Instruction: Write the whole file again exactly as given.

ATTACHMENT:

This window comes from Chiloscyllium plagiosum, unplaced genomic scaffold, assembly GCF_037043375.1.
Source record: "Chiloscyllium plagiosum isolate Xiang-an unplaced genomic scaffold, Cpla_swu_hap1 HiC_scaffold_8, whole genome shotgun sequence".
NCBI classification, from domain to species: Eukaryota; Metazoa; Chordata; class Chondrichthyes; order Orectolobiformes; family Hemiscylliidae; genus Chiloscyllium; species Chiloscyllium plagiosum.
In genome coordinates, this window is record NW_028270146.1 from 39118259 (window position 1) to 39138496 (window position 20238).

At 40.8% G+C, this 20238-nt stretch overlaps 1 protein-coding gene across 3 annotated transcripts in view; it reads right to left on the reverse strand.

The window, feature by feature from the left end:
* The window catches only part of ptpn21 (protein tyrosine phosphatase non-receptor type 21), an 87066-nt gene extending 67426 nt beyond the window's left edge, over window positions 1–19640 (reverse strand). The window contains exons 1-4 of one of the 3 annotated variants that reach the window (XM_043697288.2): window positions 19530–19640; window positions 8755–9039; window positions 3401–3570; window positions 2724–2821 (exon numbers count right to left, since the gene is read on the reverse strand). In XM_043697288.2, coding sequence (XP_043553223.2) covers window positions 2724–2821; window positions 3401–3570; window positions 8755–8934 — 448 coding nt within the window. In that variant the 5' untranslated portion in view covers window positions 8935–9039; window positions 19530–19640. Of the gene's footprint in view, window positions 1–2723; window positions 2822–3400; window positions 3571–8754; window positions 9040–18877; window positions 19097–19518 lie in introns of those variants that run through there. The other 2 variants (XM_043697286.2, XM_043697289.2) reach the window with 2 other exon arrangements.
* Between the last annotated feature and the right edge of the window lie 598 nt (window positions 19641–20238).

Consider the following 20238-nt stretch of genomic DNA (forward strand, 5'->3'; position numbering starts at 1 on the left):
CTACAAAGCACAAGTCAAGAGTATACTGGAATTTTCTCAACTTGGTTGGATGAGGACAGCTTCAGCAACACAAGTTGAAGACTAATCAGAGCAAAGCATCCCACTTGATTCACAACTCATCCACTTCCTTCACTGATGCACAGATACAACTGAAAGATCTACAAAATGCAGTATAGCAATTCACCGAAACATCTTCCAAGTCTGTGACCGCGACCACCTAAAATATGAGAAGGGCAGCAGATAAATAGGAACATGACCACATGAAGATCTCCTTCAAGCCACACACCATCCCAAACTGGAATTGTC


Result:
This window comes from Chiloscyllium plagiosum, unplaced genomic scaffold, assembly GCF_037043375.1.
Source record: "Chiloscyllium plagiosum isolate Xiang-an unplaced genomic scaffold, Cpla_swu_hap1 HiC_scaffold_8, whole genome shotgun sequence".
NCBI classification, from domain to species: Eukaryota; Metazoa; Chordata; class Chondrichthyes; order Orectolobiformes; family Hemiscylliidae; genus Chiloscyllium; species Chiloscyllium plagiosum.
In genome coordinates, this window is record NW_028270146.1 from 39118259 (window position 1) to 39138496 (window position 20238).

At 40.8% G+C, this 20238-nt stretch overlaps 1 protein-coding gene across 3 annotated transcripts in view; it reads right to left on the reverse strand.

The window, feature by feature from the left end:
* The window catches only part of ptpn21 (protein tyrosine phosphatase non-receptor type 21), an 87066-nt gene extending 67426 nt beyond the window's left edge, over window positions 1–19640 (reverse strand). The window contains exons 1-4 of one of the 3 annotated variants that reach the window (XM_043697288.2): window positions 19530–19640; window positions 8755–9039; window positions 3401–3570; window positions 2724–2821 (exon numbers count right to left, since the gene is read on the reverse strand). In XM_043697288.2, coding sequence (XP_043553223.2) covers window positions 2724–2821; window positions 3401–3570; window positions 8755–8934 — 448 coding nt within the window. In that variant the 5' untranslated portion in view covers window positions 8935–9039; window positions 19530–19640. Of the gene's footprint in view, window positions 1–2723; window positions 2822–3400; window positions 3571–8754; window positions 9040–18877; window positions 19097–19518 lie in introns of those variants that run through there. The other 2 variants (XM_043697286.2, XM_043697289.2) reach the window with 2 other exon arrangements.
* Between the last annotated feature and the right edge of the window lie 598 nt (window positions 19641–20238).

Consider the following 20238-nt stretch of genomic DNA (forward strand, 5'->3'; position numbering starts at 1 on the left):
CTACAAAGCACAAGTCAAGAGTATACTGGAATTTTCTCAACTTGGTTGGATGAGGACAGCTTCAGCAACACAAGTTGAAGACTAATCAGAGCAAAGCATCCCACTTGATTCACAACTCATCCACTTCCTTCACTGATGCACAGATACAACTGAAAGATCTACAAAATGCAGTATAGCAATTCACCGAAACATCTTCCAAGTCTGTGACCGCGACCACCTAAAATATGAGAAGGGCAGCAGATAAATAGGAACATGACCACATGAAGATCTCCTTCAAGCCACACACCATCCCAAACTGGAATTGTC